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Tuesday Commute Looks Nasty

The Capital Weather Gang is warning us to expect snow, sleet and rain -- in about that order -- starting tomorrow morning and continuing into Wednesday.

That sounds especially bad for drivers during the morning and evening commutes, since the forecast involves early morning snow and a possible switch to sleet in time for the afternoon trip home.

In a Commuter page feature, we reviewed how the District, Maryland and Virginia prepare for storms.

They have good plans, but Mother Nature doesn't always follow them.

Mobilization for even an ordinary storm can cost a jurisdiction hundreds of thousands of dollars. As forecasting techniques and snow-battling methods have improved, transportation departments have tried to fine-tune their responses.

As in the current forecast, however, Washington often gets several storms at once, with snow here, ice there and rain over yonder.

On Feb. 12, 2008, the Virginia Department of Transportation thought it had us covered, based on the forecast. Homeward bound commuters found out otherwise when they entered the Springfield interchange and stopped on the icy bridges and overpasses. In response to the storm over the storm, VDOT developed a more aggressive early-response plan for this season.

The first light snow of last season, on Dec. 5, 2007, halted many Marylanders during their morning commute. Highway crews were organizing for a storm that would have been lighter and later. Instead, they got stuck in a rush-hour snowfall, along with everyone else.

Here's some advice from the Maryland State Highway Administration on what you can do for yourself during winter weather.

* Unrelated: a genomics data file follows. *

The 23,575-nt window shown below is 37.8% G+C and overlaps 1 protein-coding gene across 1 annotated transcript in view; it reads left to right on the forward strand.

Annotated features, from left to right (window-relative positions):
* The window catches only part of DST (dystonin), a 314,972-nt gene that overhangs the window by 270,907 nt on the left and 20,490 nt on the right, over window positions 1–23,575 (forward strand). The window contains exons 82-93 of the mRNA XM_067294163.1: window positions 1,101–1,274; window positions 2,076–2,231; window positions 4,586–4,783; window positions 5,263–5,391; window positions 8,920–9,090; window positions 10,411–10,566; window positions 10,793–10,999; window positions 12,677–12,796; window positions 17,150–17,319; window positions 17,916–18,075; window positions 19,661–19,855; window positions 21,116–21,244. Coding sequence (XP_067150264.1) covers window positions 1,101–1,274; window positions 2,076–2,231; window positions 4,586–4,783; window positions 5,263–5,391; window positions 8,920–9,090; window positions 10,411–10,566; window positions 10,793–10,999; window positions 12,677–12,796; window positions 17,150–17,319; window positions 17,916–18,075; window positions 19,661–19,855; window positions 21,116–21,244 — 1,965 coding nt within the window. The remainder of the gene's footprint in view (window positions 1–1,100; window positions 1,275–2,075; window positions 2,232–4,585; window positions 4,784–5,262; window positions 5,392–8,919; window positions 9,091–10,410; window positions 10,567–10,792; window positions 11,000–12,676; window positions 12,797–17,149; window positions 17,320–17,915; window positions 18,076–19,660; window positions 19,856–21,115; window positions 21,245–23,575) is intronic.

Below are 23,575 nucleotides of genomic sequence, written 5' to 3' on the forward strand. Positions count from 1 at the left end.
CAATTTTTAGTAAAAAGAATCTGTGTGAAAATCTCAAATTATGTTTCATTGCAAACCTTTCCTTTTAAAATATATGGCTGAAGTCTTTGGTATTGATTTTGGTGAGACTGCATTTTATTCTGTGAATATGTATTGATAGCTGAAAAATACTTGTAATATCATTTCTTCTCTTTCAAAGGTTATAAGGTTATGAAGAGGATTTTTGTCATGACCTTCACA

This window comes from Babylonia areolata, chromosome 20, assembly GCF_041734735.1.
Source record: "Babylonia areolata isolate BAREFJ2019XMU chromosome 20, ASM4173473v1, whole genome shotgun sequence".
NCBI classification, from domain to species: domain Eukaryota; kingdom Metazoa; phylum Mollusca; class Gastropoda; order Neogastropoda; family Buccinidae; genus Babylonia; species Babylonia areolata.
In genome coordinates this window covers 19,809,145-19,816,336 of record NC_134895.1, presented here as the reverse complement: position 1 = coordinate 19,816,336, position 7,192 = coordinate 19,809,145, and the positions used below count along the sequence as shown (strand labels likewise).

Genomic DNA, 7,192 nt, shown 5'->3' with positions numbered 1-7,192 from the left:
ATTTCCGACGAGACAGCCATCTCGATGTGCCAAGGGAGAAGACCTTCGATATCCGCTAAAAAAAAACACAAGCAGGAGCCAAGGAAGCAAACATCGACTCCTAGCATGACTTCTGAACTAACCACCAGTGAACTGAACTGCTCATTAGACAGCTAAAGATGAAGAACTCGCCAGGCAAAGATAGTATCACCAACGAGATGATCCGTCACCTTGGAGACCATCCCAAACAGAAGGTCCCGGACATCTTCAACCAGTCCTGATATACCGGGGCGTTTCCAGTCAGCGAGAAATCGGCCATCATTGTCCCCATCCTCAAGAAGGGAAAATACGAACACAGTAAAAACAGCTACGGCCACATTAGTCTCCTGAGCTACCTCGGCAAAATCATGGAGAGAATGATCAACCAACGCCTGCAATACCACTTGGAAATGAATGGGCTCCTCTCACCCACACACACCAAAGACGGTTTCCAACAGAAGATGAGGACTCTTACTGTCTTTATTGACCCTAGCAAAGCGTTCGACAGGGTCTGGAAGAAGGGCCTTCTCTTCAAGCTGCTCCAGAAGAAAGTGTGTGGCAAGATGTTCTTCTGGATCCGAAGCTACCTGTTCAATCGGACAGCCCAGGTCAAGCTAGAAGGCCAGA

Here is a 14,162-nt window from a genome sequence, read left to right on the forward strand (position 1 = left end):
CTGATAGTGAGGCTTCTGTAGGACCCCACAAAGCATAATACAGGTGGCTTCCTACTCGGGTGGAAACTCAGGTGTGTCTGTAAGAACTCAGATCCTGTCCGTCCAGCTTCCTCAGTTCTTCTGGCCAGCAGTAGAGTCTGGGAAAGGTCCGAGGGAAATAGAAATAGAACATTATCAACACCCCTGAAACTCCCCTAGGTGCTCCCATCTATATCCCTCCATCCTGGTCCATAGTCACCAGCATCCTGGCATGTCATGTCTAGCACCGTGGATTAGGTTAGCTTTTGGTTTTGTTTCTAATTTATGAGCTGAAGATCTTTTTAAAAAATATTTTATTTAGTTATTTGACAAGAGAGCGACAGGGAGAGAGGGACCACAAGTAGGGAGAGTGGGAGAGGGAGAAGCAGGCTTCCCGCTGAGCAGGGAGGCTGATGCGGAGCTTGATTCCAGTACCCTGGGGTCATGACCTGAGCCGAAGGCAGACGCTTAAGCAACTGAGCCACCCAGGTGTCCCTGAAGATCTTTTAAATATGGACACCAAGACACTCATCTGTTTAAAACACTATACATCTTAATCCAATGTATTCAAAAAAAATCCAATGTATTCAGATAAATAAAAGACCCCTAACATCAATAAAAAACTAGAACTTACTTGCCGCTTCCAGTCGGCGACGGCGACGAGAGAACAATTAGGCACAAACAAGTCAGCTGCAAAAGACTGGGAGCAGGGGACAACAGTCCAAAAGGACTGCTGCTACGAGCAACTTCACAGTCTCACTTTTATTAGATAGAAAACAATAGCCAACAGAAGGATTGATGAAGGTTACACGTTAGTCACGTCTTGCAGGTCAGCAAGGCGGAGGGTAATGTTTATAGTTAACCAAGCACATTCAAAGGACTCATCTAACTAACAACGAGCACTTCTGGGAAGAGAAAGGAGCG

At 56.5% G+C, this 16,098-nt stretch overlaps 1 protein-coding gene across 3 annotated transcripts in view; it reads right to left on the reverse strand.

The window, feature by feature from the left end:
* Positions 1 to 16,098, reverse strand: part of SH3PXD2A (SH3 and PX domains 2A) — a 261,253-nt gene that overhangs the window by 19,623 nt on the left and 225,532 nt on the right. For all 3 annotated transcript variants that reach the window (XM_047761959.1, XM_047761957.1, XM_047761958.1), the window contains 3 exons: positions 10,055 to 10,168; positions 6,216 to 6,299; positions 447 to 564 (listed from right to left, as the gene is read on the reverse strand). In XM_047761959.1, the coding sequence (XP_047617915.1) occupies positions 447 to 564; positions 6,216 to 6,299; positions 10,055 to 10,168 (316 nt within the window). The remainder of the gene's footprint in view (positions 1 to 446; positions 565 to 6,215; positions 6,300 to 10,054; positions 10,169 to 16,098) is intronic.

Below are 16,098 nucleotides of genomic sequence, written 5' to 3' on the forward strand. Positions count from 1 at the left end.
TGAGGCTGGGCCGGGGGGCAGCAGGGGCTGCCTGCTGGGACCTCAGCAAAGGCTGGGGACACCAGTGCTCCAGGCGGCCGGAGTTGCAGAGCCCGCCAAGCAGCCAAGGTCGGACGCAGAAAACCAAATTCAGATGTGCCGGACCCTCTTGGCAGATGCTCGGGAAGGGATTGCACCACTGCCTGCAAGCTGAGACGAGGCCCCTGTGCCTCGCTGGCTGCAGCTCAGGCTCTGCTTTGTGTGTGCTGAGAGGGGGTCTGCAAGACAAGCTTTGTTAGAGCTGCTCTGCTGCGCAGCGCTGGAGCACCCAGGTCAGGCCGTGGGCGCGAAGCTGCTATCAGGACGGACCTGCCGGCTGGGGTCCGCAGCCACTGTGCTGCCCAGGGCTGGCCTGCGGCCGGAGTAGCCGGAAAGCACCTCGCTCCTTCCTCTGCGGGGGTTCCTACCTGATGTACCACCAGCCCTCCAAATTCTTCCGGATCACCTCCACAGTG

* If you do not need to drive while is it snowing, don't.
* Never pass a snow plow. If driving behind a snow plow or salt truck, provide plenty of space (at least 7-8 car lengths) behind the truck.
* Remember - bridges, ramps and overpasses freeze first. Use caution when driving across them.
* Four-wheel drive vehicles are just as vulnerable to slipping on ice as regular two-wheel drive vehicles.
* Pack a winter driving survival kit, including a shovel, blanket, water, jumper cables, flares, snacks and a flash light.


By Robert Thomson  |  January 26, 2009; 11:42 AM ET
Categories:  Weather  
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Comments

I hope, if it really does snow tomorrow, that everyone driving PLEASE exercises caution and not panic. Washingtonians are famous for acting as if the road turns into a mire when it either snow or rains. *sighs*

then again, in some areas, it does exactly that. O_o

Posted by: cbmuzik | January 26, 2009 5:23 PM | Report abuse

Those are good tips.

I remember growing up in small town Kansas(before cell phones) a friend said he never drove anywhere unless he had enough supplies to walk 5 miles. (Outerwear, water, food, etc.)

Posted by: Bitter_Bill | January 26, 2009 6:37 PM | Report abuse

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